2 Aug 2018

Australian school principal calls out parents behaving badly

From Nine To Noon, 11:29 am on 2 August 2018

Parents are getting aggressive with teachers when their child has a problem at school – and both the number of incidents and the level of vitriol is on the rise, says John Collier, the head of St Andrew's Cathedral School in Sydney.

shouting woman

Photo: 123RF

Recently, Collier wrote about the issue in a school newsletter, and his message has gone viral.

An increasing number of parents are delivering tirades as facts, shouting at school staff "as their opening gambit" and sending strident emails, he tells Kathryn Ryan.

Collier is Head of School at Sydney's elite St Andrew's Cathedral School and has been a school principal for 28 years.

He says while most of the St Andrew's parents are "lovely", teachers there are sometimes shouted at (in parent-teacher interviews, problem resolution meetings and over the phone) and sent emails containing an "onslaught" of capital letters or exclamation marks.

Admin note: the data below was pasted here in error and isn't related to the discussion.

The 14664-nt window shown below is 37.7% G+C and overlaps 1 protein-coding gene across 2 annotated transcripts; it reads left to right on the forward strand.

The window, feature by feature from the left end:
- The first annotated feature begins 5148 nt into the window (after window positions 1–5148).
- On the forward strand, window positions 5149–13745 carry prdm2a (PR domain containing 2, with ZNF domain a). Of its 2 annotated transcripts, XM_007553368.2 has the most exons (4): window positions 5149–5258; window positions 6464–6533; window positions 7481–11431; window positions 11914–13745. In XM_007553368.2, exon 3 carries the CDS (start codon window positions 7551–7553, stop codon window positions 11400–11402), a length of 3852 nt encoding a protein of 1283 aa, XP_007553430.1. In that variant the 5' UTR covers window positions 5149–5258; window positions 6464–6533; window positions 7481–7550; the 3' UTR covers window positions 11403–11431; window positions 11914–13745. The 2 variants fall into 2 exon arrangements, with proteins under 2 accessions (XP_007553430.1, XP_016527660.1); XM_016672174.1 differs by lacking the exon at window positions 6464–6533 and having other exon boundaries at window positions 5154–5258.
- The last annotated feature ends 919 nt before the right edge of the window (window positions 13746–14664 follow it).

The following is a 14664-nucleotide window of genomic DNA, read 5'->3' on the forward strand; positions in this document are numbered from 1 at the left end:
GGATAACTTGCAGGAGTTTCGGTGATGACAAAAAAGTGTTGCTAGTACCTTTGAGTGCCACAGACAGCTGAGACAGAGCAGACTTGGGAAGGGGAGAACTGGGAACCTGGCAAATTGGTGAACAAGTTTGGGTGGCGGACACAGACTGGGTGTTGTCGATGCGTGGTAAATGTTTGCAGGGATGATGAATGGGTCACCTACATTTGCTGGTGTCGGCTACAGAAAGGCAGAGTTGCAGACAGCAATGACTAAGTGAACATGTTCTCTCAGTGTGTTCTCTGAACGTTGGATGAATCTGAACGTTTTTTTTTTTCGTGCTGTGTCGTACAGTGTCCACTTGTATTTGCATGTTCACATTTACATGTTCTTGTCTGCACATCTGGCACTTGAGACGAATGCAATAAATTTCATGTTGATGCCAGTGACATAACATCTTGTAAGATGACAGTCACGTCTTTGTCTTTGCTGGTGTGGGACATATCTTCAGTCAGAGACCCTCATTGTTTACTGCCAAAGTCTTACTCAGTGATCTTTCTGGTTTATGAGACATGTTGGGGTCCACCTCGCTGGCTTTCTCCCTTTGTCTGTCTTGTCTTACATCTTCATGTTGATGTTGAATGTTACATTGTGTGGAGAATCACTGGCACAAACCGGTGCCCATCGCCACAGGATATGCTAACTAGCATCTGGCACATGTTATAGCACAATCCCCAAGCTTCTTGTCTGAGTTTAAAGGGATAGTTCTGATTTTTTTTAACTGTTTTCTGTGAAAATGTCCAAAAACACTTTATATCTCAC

The principal of St Andrew’s Cathedral School John Collier with two students

The principal of St Andrew’s Cathedral School John Collier with two students Photo: St Andrew’s Cathedral School

In the newsletter, Collier uses the word "reptilian" to describe their knee-jerk, accusatory instincts.

This aggression, he believes, is fuelled by increased anxiety from today's "frenetic pace of life", as well as media coverage of sportspeople and celebrities normalising aggressive behaviour.

Parents of a single child can become overinvested in their success, and, in the case of  "fairly affluent" St Andrew's parents, high fees can go along with an inflated sense of entitlement, Collier says.

He tells Kathryn Ryan parents can react aggressively to how the school responds to a "minor disciplinary infraction", lower test or assessment marks than they believe their child is due and even the homework their child is set.

One accused the 13 staff members who saw his daughter involved in a bullying incident of lying.

When parents adopt this "siege mentality" – and defend their child come what may – it gives "emerging adults" the wrong message and renders impossible the reasonable, respectful interchange needed to solve problems, he says.

Media outlets in England, Brasil and France have now picked up the story, and Collier says he's also had an enormous show of support from St Andrew's parents, teachers and principals at other schools, and people working in the retail and health industries.

"I assume what I've done, inadvertently, is touched a chord in society about the increasing incivility of public discourse."